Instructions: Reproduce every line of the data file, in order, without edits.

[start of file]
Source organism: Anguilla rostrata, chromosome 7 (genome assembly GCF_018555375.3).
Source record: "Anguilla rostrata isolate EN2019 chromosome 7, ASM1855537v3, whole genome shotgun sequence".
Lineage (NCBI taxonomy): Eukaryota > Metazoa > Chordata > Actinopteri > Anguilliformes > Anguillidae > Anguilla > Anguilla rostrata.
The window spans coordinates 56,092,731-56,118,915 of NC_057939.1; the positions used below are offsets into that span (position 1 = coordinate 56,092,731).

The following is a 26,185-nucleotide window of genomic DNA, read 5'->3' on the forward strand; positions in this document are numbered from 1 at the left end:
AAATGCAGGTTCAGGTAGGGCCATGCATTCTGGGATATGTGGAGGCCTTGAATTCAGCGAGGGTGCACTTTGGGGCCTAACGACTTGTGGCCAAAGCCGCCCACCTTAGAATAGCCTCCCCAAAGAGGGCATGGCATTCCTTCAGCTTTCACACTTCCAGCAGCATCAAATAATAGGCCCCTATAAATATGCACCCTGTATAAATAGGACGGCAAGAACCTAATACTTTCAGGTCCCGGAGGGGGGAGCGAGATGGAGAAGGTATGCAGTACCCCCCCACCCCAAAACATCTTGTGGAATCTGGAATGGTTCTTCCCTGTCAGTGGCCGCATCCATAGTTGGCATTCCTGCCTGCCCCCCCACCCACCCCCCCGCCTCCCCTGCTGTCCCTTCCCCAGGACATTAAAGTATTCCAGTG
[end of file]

Source organism: Anguilla rostrata, chromosome 7 (genome assembly GCF_018555375.3).
Source record: "Anguilla rostrata isolate EN2019 chromosome 7, ASM1855537v3, whole genome shotgun sequence".
Lineage (NCBI taxonomy): Eukaryota > Metazoa > Chordata > Actinopteri > Anguilliformes > Anguillidae > Anguilla > Anguilla rostrata.
The window spans coordinates 56,092,731-56,118,915 of NC_057939.1; the positions used below are offsets into that span (position 1 = coordinate 56,092,731).

The following is a 26,185-nucleotide window of genomic DNA, read 5'->3' on the forward strand; positions in this document are numbered from 1 at the left end:
AAATGCAGGTTCAGGTAGGGCCATGCATTCTGGGATATGTGGAGGCCTTGAATTCAGCGAGGGTGCACTTTGGGGCCTAACGACTTGTGGCCAAAGCCGCCCACCTTAGAATAGCCTCCCCAAAGAGGGCATGGCATTCCTTCAGCTTTCACACTTCCAGCAGCATCAAATAATAGGCCCCTATAAATATGCACCCTGTATAAATAGGACGGCAAGAACCTAATACTTTCAGGTCCCGGAGGGGGGAGCGAGATGGAGAAGGTATGCAGTACCCCCCCACCCCAAAACATCTTGTGGAATCTGGAATGGTTCTTCCCTGTCAGTGGCCGCATCCATAGTTGGCATTCCTGCCTGCCCCCCCACCCACCCCCCCGCCTCCCCTGCTGTCCCTTCCCCAGGACATTAAAGTATTCCAGTG